New initiative from WHO and UN Partners’ aims to minimise diseases and save lives
WHO and United Nations (UN) partners announced on 3 September that they have developed a compendium that provides 500 “easy access” and “practical actions” to increase efforts to protect health from environmental risk factors.
The Compendium, which is designed for policymakers, local and national governments, is a new initiative led by the WHO along with UN partners’ United Nations Development Programme (UNDP), United Nations Environment Programme (UNEP) and UNICEF.
The goal of the Compendium is to substantially reduce deaths from environmental pollution and other environmental risks – which currently accounts for 24 per cent of deaths.
According to estimates from the WHO, air pollution is responsible for 7 million deaths every year. Through extreme weather events, aggravating the spread of infectious diseases, among others, climate change is already having significant impacts on people’s health.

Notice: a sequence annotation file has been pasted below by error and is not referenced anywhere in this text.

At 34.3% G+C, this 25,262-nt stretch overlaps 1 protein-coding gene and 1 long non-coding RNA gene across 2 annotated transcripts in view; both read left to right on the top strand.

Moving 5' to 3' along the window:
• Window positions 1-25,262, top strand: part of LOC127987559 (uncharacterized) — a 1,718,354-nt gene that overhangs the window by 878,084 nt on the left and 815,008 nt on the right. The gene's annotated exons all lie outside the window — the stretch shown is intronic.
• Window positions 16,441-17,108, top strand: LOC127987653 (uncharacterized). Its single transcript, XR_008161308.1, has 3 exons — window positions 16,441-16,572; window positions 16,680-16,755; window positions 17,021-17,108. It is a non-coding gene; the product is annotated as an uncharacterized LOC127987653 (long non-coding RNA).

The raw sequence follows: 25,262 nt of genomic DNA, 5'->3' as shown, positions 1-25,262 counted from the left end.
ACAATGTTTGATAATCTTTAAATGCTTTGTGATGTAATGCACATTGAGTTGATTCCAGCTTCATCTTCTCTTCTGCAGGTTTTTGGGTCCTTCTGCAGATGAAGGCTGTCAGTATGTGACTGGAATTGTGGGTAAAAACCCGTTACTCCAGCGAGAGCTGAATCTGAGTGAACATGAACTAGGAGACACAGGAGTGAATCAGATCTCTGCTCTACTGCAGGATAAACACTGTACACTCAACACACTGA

The recommendations and actions in the Compendium address a wide range of environmental risks including air pollution, unsafe water, sanitation, and hygiene, climate and ecosystem change, chemicals, radiation and occupational risks.
“Events like record-breaking high temperatures in North America, massive flooding in Europe and China, and devastating wildfire seasons provide increasingly frequent, grim reminders that countries need to step up action to eliminate the health impacts of environmental risk factors,” said Dr Maria Neira, Director, Department of Environment, Climate Change and Health, at WHO.
Speaking exclusively for Word Healthcare Journal (WHO), Dr Neria has previously stressed the importance of making clear that actions to tackle climate change are actions to protect people’s health.
In addition to preventing deaths, Dr Mandeep Dhaliwal, Director of the HIV, Health and Development Group at UNDP believes that the Compendium can also help to achieve health equity.
She said, “by addressing the factors that cause a large burden of the disease in low- and middle-income countries, the Compendium offers policymakers, the private sector and other stakeholders’ valuable tools for creating the transformative change needed to secure a healthy future for people and planet. ”
Access the compendium here: Compendium of WHO and other UN guidance on health and environment
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